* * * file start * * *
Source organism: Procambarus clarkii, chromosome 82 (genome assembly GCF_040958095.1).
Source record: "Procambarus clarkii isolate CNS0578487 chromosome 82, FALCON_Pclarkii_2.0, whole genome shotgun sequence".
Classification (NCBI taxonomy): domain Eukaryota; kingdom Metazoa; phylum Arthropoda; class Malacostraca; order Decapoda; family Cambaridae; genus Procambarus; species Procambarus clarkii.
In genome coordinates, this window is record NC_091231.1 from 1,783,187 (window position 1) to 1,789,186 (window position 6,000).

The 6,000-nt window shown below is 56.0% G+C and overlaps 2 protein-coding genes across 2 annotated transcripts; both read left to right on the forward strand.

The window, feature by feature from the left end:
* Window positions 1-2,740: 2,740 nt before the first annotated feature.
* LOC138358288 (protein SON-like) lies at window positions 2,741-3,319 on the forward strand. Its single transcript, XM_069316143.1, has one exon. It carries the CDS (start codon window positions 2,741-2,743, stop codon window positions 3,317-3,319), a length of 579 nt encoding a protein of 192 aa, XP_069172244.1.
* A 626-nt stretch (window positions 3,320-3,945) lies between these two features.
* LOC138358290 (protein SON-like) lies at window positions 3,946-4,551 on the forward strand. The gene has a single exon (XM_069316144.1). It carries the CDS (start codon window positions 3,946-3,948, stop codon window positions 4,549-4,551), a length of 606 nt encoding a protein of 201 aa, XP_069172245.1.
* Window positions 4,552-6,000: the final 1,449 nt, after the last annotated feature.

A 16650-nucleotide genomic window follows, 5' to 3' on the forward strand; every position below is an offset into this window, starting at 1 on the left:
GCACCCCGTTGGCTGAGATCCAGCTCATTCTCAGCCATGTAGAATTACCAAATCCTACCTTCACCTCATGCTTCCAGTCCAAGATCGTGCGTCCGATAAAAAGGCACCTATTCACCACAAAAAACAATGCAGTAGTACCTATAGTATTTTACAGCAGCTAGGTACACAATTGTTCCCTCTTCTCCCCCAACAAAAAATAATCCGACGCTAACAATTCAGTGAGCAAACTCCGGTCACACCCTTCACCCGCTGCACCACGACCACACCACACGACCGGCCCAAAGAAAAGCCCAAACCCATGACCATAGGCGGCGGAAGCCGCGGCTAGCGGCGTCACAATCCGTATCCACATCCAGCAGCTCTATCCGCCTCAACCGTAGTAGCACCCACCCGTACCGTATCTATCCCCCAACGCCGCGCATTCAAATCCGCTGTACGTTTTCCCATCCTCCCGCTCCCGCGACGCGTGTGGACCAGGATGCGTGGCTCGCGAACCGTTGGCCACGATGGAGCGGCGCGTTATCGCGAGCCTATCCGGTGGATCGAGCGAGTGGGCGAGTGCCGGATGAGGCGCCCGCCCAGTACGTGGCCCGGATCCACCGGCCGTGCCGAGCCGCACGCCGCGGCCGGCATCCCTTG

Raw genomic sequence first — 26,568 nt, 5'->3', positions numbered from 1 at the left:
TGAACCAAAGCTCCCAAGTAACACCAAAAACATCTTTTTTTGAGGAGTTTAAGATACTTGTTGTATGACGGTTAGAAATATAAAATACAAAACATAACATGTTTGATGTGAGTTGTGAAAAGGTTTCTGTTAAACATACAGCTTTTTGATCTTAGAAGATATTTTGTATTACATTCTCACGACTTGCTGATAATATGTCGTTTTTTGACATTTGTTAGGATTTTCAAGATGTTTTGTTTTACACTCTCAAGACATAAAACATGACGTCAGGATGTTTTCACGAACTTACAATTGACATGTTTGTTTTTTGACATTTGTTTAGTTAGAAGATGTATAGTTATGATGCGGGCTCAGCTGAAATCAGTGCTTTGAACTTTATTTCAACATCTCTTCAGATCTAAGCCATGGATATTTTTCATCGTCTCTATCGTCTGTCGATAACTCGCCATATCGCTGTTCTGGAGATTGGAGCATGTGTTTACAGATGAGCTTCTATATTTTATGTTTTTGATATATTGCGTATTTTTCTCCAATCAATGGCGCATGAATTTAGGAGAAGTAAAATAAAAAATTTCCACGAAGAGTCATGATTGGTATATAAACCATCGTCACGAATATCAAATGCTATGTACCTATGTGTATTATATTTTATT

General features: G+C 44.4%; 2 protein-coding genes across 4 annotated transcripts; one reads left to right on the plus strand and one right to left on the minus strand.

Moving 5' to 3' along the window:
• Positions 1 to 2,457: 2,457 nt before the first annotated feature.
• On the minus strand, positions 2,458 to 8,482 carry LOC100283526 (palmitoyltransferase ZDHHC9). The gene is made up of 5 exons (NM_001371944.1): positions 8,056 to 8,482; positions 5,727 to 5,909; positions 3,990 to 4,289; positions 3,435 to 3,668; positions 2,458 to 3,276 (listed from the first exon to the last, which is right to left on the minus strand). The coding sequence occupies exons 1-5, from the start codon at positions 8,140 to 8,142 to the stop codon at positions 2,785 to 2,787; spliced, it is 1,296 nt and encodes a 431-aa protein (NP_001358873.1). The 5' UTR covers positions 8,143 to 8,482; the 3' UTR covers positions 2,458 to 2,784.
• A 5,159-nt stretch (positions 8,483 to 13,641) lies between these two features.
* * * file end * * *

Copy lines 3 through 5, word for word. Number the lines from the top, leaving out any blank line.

Classification (NCBI taxonomy): domain Eukaryota; kingdom Metazoa; phylum Arthropoda; class Malacostraca; order Decapoda; family Cambaridae; genus Procambarus; species Procambarus clarkii.
In genome coordinates, this window is record NC_091231.1 from 1,783,187 (window position 1) to 1,789,186 (window position 6,000).

The 6,000-nt window shown below is 56.0% G+C and overlaps 2 protein-coding genes across 2 annotated transcripts; both read left to right on the forward strand.